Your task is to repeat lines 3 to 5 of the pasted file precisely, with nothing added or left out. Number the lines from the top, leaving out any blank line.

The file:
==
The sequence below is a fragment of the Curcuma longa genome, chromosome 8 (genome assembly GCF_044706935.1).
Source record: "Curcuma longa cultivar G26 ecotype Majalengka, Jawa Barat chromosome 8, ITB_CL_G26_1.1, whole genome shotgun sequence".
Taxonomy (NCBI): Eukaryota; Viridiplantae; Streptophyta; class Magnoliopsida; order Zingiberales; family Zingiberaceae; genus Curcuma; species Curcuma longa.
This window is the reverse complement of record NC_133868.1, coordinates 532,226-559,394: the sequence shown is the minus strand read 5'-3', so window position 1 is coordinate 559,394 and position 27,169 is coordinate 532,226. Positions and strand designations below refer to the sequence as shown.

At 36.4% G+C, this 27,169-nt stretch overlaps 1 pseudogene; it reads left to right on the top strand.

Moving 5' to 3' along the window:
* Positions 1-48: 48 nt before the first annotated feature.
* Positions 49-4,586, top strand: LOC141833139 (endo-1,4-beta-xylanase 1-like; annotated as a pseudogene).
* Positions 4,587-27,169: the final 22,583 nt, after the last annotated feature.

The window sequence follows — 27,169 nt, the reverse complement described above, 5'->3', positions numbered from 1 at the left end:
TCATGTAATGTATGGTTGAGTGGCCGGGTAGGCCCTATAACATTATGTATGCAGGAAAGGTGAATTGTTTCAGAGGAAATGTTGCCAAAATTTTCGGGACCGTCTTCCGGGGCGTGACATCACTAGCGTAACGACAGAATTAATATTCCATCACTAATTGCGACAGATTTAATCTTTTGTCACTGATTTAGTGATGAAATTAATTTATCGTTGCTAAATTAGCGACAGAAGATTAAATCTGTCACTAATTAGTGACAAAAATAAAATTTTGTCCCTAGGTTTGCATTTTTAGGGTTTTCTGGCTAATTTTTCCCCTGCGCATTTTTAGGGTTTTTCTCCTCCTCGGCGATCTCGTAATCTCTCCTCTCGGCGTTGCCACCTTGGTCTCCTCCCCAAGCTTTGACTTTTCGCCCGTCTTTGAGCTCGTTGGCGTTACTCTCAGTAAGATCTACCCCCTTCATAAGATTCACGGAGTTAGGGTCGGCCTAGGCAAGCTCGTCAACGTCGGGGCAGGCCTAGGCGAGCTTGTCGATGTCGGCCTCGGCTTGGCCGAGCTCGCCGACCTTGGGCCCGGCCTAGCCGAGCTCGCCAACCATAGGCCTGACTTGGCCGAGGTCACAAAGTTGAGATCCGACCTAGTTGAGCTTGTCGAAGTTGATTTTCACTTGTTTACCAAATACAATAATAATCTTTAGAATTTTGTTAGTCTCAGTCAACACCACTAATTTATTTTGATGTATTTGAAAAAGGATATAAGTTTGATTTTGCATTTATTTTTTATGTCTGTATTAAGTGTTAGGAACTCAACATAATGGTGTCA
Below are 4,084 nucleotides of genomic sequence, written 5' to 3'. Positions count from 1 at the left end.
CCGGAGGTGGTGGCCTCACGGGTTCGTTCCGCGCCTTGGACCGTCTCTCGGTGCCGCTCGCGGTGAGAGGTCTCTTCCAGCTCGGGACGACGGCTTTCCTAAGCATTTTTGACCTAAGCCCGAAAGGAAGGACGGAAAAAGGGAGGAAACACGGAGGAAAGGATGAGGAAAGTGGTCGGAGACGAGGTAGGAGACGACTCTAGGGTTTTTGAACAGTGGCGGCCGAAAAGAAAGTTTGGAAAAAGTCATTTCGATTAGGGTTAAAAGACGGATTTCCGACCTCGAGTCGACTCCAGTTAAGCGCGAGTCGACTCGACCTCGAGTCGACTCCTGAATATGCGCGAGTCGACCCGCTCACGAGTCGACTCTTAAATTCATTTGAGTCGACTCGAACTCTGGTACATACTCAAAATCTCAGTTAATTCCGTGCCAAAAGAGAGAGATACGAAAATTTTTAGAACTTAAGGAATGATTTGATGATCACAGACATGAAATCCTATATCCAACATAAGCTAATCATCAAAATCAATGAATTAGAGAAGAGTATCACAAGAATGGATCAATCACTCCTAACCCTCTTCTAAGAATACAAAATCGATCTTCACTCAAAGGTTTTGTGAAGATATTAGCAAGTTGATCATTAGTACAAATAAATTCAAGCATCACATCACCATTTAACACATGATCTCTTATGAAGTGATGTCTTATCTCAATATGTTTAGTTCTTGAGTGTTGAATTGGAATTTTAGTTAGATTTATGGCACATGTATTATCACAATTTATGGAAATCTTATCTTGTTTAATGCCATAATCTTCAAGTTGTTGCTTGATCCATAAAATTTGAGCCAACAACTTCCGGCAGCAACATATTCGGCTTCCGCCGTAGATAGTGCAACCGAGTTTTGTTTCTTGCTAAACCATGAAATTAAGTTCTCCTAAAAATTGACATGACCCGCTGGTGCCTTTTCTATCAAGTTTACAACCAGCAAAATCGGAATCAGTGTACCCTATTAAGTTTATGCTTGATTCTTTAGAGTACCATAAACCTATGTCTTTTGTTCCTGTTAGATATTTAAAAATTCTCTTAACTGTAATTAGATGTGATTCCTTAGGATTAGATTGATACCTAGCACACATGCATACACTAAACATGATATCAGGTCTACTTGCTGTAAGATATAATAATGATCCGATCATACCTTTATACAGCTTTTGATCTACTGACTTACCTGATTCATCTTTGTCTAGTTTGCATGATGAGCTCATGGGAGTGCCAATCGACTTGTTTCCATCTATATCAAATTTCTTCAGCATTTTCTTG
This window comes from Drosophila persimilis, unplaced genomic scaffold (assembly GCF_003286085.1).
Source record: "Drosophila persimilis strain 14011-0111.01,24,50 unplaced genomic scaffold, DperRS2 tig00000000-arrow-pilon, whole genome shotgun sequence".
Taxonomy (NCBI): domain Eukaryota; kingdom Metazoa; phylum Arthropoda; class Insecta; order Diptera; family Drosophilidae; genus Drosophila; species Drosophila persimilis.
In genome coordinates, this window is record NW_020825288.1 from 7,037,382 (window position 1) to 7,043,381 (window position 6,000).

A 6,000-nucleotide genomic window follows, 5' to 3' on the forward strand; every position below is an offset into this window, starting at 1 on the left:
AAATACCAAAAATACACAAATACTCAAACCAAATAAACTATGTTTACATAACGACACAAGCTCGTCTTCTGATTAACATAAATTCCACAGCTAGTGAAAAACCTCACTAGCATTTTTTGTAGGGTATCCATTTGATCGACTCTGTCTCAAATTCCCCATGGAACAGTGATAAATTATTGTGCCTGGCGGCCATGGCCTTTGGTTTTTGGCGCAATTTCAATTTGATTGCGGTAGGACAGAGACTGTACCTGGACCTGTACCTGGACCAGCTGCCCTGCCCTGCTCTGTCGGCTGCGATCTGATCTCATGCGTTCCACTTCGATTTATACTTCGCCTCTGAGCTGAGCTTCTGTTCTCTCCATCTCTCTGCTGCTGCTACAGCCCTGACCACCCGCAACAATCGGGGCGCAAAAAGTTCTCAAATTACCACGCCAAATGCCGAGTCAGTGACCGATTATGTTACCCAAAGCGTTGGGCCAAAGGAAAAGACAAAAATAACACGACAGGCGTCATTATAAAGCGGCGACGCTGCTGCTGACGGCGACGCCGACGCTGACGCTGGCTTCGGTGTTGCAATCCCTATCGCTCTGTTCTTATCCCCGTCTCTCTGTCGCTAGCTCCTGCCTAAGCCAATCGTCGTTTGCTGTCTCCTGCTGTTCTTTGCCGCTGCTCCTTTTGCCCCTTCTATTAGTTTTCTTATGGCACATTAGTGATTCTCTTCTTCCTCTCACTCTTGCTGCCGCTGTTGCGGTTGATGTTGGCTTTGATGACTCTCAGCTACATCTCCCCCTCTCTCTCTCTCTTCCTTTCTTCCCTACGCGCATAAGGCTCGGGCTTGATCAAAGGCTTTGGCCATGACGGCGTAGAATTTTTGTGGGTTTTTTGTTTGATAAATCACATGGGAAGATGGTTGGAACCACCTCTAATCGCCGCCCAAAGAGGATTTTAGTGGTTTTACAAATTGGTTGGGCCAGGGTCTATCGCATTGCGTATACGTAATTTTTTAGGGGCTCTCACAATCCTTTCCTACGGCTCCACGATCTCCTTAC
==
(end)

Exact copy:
Taxonomy (NCBI): Eukaryota; Viridiplantae; Streptophyta; class Magnoliopsida; order Zingiberales; family Zingiberaceae; genus Curcuma; species Curcuma longa.
This window is the reverse complement of record NC_133868.1, coordinates 532,226-559,394: the sequence shown is the minus strand read 5'-3', so window position 1 is coordinate 559,394 and position 27,169 is coordinate 532,226. Positions and strand designations below refer to the sequence as shown.

At 36.4% G+C, this 27,169-nt stretch overlaps 1 pseudogene; it reads left to right on the top strand.